The Savannah Philharmonic Chamber Concert Series will go over the top and dramatic on April 8 to present its final concert of the season, “Virtuosity at its Finest.”
The concert at Trinity United Methodist Church on Telfair Square will feature Savannah Philharmonic’s concertmaster Sinisa Ciric, chorusmaster and pianist Monica Dekle, principal flautist Jeana Melilli and principal oboist Andrew Ripley. Selections will include Jules Demersseman’s “Duo Brilliant for Flute and Oboe” from Rossini’s “William Tell,” Francis Borne’s “Fantasy on Bizet’s Carmen” and “Sempre libera” from Verdi’s “La Traviata.”
Ripley played the bagpipes before switching to the oboe in high school.
“It’s important to my family that we all did music, and the oboe is the instrument that called to me the most,” he says. “I love the oboe. It’s got a nostalgic feeling to it.”
Ripley received a Pennsylvania Governor’s Scholarship to attend the Interlochen Arts Camp. He earned his undergraduate and master’s degrees from the Juilliard School of Music in New York City and also has studied oboe at Indiana University.
In addition to performing, Ripley helps arrange the chamber music shows, including the current concert. He also works with the Savannah Philharmonic’s outreach program.
“I was in the Savannah Symphony Orchestra, and when it ended I moved away for a while,” Ripley says. “When the Savannah Philharmonic Orchestra began, I moved back. I’ve been here ever since. I love Savannah.”
At the Philharmonic series: Read about Ripley’s alter ego as a bartender here.
The concert will feature a number of pieces, Ripley says.
“There are salon pieces from the late 1800s in a romantic style,” he says. “Some pieces tend to be reductions of opera. It’s quite an expense to put on an opera.
“Some pieces are reductions for a single performer and a pianist and have a virtuoso, sentimental style to them. These pieces are pretty technical with a lot of technical fireworks.
“It has kind of a feeling of going to see an opera, but it’s all condensed into a more intimate space,” Ripley says. “It has the high drama we don’t always get to do as instrumentalists. It’s over the top and dramatic.”
Melilli also has been with the Savannah Philharmonic since its beginning. She began studying music at an early age.
“My mom put me in piano when I was around 5 years old,” she says. “I liked it and kept playing. By the time I was 9, I wanted to be in the band.
“I wanted to play the French horn, but I wound up playing the flute and loved it. I loved practicing and playing.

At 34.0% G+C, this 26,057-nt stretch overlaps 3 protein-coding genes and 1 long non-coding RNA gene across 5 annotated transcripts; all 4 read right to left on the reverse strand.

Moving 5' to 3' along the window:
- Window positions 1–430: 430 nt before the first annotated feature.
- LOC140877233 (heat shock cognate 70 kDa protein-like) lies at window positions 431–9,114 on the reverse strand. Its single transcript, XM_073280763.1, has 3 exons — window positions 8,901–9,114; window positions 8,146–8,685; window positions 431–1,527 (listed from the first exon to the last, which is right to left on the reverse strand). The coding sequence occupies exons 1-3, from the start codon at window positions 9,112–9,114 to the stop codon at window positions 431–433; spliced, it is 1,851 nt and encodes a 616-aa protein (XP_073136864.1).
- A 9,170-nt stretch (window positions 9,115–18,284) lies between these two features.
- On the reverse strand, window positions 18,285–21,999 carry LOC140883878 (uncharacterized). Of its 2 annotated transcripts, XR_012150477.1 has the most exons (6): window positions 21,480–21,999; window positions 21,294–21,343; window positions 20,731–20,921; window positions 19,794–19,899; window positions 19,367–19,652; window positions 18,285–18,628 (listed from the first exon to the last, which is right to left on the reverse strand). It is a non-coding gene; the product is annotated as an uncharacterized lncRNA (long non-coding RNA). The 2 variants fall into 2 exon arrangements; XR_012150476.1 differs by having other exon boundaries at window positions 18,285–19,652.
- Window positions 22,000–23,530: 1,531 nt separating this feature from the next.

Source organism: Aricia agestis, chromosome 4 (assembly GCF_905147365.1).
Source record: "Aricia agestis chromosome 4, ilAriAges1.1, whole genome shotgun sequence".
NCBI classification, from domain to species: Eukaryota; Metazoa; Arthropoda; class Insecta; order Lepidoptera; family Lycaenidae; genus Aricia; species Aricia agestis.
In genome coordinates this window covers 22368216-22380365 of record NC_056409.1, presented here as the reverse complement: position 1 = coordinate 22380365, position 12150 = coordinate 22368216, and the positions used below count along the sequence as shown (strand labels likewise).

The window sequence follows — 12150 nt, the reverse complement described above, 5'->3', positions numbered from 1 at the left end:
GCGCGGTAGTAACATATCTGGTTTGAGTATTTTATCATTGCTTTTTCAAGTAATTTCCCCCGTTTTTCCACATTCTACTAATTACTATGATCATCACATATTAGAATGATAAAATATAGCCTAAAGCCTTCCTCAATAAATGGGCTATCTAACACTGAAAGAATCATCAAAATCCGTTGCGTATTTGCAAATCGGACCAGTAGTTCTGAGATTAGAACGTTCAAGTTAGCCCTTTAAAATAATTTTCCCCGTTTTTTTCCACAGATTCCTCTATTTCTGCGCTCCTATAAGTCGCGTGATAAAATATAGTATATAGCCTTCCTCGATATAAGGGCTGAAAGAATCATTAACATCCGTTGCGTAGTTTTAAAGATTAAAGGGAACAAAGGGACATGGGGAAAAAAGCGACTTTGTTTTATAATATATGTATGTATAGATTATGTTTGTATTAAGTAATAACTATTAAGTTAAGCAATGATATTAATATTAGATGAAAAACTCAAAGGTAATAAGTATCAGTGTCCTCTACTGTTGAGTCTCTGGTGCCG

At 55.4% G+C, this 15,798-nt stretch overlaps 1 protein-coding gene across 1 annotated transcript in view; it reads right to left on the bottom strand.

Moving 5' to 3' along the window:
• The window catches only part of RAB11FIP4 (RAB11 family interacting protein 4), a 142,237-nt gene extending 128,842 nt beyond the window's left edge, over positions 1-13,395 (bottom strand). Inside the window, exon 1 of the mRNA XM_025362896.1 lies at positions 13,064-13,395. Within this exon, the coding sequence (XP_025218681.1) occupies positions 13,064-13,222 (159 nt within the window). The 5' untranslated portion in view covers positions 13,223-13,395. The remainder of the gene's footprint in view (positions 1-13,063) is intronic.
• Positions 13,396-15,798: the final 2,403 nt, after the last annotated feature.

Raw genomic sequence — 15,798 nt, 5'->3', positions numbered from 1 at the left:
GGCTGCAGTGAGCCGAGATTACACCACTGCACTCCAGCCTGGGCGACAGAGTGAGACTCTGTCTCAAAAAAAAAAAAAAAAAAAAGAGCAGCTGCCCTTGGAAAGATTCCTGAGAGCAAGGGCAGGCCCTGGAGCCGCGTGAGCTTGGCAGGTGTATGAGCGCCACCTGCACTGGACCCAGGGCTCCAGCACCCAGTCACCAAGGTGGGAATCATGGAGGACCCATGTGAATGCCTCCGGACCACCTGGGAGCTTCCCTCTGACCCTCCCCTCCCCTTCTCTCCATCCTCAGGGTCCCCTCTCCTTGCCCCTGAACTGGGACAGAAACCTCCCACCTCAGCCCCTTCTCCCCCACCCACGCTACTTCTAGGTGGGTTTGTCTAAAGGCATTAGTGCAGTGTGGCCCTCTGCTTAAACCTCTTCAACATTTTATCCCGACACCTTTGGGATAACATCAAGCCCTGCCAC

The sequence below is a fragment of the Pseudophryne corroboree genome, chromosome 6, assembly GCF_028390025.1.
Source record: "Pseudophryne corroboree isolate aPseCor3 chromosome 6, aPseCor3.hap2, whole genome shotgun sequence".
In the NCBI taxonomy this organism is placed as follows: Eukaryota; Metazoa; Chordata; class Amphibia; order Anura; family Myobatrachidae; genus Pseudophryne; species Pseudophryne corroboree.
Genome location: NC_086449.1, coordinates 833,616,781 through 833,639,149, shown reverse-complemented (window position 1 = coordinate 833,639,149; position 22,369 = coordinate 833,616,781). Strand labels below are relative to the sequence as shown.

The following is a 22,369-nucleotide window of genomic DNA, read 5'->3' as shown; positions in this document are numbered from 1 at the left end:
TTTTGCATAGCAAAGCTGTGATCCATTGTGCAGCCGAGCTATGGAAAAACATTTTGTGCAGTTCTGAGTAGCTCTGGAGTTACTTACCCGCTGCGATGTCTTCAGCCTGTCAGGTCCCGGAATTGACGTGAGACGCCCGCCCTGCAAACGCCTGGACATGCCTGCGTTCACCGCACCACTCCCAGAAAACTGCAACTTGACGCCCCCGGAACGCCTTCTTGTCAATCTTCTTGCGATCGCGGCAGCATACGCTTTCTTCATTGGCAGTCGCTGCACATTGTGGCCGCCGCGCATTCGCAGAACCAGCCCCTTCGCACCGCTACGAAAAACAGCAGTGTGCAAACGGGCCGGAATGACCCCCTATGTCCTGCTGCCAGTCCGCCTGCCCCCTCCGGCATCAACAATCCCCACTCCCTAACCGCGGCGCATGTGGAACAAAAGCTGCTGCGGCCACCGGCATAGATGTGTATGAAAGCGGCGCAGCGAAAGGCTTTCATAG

“I was pretty much hooked at the age of 11,” Melilli says. “I couldn’t imagine doing any other thing.”
Melilli worked with former members of the Savannah Symphony. She has been the principal flautist for the Savannah Philharmonic since its inception.
“I had ties to Savannah to some extent,” she says. “There was a ‘La Traviata’ production that the Philharmonic Chorus put on and I played piccolo.
“Peter Shannon liked my playing,” Melilli says. “When the Philharmonic was started, I got asked to come play.”
In addition to working with the Savannah Philharmonic, Melilli is the piccolo/third flute for the Columbus Symphony Orchestra, the Greenville Symphony Orchestra and the South Carolina Philharmonic. She also is an extra musician for the Atlanta Symphony, Atlanta Opera, Charleston Symphony and other orchestras throughout the Southeast.
“I’m one of the few lucky freelance wind players,” Melilli says. “The first position I won was with the South Carolina Philharmonic.
“It’s a crazy life on the road,” she says. “You have to invest in a good car. They’re all really wonderful small communities that love music.”
A year and a half ago, Melilli moved to Brunswick.
“Having grown up in Atlanta, the change was wonderful,” she says. “It’s nice to be on the coast where everything is slower and prettier.”
At the upcoming concert, Melilli will play Francis Borne’s “Carmen Fantasy.”
“The flute doesn’t have many great 19th century pieces,” she says. “The instrument we have now was invented halfway through that century.
“Some pieces were composed for the new instrument to sell it. Borne took themes from ‘Carmen’ and made it a fun, virtuosic piece.
“It’s also a really showy piece for flute players,” Melilli says. “It’s a rare opportunity to show I can do these really cool tricks.”
Concertgoers will have plenty to enjoy, Melilli says.
“Andy Ripley always has such an interesting program,” she says. “This one is no exception.
“He and I get to play together and it also is a 19th century virtuosic piece,” Melilli says. “To get to hear and see Andy show off and to hear Monica play is fun. The audience will recognize a lot of melodies and hear lots of fun, exciting music.”
A historical performance advocate, Melilli is a founding member of Savannah Baroque and the Vista Ensemble.
“Some of my favorite performances have been in the intimate setting of the Savannah Philharmonic’s Chamber Series,” she says. “This April’s ‘Virtuosity at its Finest’ is no exception.
“Nineteenth-century European audiences loved small, virtuosic pieces performed in their salons, so this concert’s program is perfect. I look forward to hearing my colleagues perform with flair.
“My own piece is full of familiar themes from Bizet’s ‘Carmen,’ set in fun, technically challenging snippets that audiences have loved for over a century,” Melilli says. “These pieces are an excellent, flashy way to end our chamber series for the year.”
IF YOU GO
What: Savannah Philharmonic's Chamber Concert Series: “Virtuosity at its Finest”
When: 5 p.m. April 8
Where: Trinity United Methodist Church, 225 W. President St.